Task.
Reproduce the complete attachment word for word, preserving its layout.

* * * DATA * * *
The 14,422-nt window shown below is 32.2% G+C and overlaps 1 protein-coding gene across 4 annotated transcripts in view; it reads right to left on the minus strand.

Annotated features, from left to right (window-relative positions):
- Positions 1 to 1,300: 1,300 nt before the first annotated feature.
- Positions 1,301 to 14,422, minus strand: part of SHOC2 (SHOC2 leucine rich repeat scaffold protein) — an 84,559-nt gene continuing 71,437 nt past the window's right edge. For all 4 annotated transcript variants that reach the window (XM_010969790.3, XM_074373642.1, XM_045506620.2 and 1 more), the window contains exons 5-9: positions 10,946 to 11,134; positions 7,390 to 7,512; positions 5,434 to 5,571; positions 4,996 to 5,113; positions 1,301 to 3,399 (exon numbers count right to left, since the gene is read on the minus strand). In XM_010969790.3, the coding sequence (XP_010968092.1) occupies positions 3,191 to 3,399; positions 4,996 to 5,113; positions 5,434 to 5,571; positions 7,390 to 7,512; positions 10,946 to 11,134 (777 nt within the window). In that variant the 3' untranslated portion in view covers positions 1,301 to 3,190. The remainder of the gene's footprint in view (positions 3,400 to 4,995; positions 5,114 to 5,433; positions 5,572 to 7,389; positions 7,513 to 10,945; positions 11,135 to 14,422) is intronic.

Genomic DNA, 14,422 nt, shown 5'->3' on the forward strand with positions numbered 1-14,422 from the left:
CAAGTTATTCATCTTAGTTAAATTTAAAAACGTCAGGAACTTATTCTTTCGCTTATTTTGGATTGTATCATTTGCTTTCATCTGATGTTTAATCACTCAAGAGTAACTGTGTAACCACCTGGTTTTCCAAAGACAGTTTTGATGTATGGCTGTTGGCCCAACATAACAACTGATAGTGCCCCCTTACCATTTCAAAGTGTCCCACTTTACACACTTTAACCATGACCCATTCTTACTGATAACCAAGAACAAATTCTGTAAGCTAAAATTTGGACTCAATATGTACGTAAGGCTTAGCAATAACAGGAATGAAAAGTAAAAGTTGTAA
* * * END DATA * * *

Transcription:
The 14,422-nt window shown below is 32.2% G+C and overlaps 1 protein-coding gene across 4 annotated transcripts in view; it reads right to left on the minus strand.

Annotated features, from left to right (window-relative positions):
- Positions 1 to 1,300: 1,300 nt before the first annotated feature.
- Positions 1,301 to 14,422, minus strand: part of SHOC2 (SHOC2 leucine rich repeat scaffold protein) — an 84,559-nt gene continuing 71,437 nt past the window's right edge. For all 4 annotated transcript variants that reach the window (XM_010969790.3, XM_074373642.1, XM_045506620.2 and 1 more), the window contains exons 5-9: positions 10,946 to 11,134; positions 7,390 to 7,512; positions 5,434 to 5,571; positions 4,996 to 5,113; positions 1,301 to 3,399 (exon numbers count right to left, since the gene is read on the minus strand). In XM_010969790.3, the coding sequence (XP_010968092.1) occupies positions 3,191 to 3,399; positions 4,996 to 5,113; positions 5,434 to 5,571; positions 7,390 to 7,512; positions 10,946 to 11,134 (777 nt within the window). In that variant the 3' untranslated portion in view covers positions 1,301 to 3,190. The remainder of the gene's footprint in view (positions 3,400 to 4,995; positions 5,114 to 5,433; positions 5,572 to 7,389; positions 7,513 to 10,945; positions 11,135 to 14,422) is intronic.

Genomic DNA, 14,422 nt, shown 5'->3' on the forward strand with positions numbered 1-14,422 from the left:
CAAGTTATTCATCTTAGTTAAATTTAAAAACGTCAGGAACTTATTCTTTCGCTTATTTTGGATTGTATCATTTGCTTTCATCTGATGTTTAATCACTCAAGAGTAACTGTGTAACCACCTGGTTTTCCAAAGACAGTTTTGATGTATGGCTGTTGGCCCAACATAACAACTGATAGTGCCCCCTTACCATTTCAAAGTGTCCCACTTTACACACTTTAACCATGACCCATTCTTACTGATAACCAAGAACAAATTCTGTAAGCTAAAATTTGGACTCAATATGTACGTAAGGCTTAGCAATAACAGGAATGAAAAGTAAAAGTTGTAA